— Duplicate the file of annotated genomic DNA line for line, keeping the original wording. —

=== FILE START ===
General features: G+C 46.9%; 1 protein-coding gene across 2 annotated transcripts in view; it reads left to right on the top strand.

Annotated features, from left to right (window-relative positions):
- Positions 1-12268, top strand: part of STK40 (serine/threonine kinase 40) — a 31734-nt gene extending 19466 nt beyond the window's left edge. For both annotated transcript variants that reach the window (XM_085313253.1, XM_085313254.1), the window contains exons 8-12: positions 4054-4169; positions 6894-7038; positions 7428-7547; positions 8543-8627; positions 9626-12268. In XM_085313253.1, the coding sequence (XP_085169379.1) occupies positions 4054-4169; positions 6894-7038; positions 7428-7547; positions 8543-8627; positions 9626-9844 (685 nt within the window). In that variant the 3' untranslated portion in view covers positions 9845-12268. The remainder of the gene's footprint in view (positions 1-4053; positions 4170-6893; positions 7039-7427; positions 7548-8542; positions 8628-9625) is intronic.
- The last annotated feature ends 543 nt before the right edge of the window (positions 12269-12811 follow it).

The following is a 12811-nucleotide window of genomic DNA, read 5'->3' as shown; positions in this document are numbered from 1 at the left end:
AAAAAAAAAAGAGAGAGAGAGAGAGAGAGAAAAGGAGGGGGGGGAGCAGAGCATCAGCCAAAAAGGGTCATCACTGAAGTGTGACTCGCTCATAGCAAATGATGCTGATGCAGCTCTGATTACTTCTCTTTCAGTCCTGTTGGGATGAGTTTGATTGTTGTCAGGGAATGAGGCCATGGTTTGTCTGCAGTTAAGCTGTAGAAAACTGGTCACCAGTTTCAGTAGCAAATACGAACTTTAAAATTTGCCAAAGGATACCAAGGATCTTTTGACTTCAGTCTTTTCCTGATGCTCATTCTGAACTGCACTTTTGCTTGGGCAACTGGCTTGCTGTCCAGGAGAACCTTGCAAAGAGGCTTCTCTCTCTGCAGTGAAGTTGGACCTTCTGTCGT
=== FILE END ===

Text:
General features: G+C 46.9%; 1 protein-coding gene across 2 annotated transcripts in view; it reads left to right on the top strand.

Annotated features, from left to right (window-relative positions):
- Positions 1-12268, top strand: part of STK40 (serine/threonine kinase 40) — a 31734-nt gene extending 19466 nt beyond the window's left edge. For both annotated transcript variants that reach the window (XM_085313253.1, XM_085313254.1), the window contains exons 8-12: positions 4054-4169; positions 6894-7038; positions 7428-7547; positions 8543-8627; positions 9626-12268. In XM_085313253.1, the coding sequence (XP_085169379.1) occupies positions 4054-4169; positions 6894-7038; positions 7428-7547; positions 8543-8627; positions 9626-9844 (685 nt within the window). In that variant the 3' untranslated portion in view covers positions 9845-12268. The remainder of the gene's footprint in view (positions 1-4053; positions 4170-6893; positions 7039-7427; positions 7548-8542; positions 8628-9625) is intronic.
- The last annotated feature ends 543 nt before the right edge of the window (positions 12269-12811 follow it).

The following is a 12811-nucleotide window of genomic DNA, read 5'->3' as shown; positions in this document are numbered from 1 at the left end:
AAAAAAAAAAGAGAGAGAGAGAGAGAGAGAAAAGGAGGGGGGGGAGCAGAGCATCAGCCAAAAAGGGTCATCACTGAAGTGTGACTCGCTCATAGCAAATGATGCTGATGCAGCTCTGATTACTTCTCTTTCAGTCCTGTTGGGATGAGTTTGATTGTTGTCAGGGAATGAGGCCATGGTTTGTCTGCAGTTAAGCTGTAGAAAACTGGTCACCAGTTTCAGTAGCAAATACGAACTTTAAAATTTGCCAAAGGATACCAAGGATCTTTTGACTTCAGTCTTTTCCTGATGCTCATTCTGAACTGCACTTTTGCTTGGGCAACTGGCTTGCTGTCCAGGAGAACCTTGCAAAGAGGCTTCTCTCTCTGCAGTGAAGTTGGACCTTCTGTCGT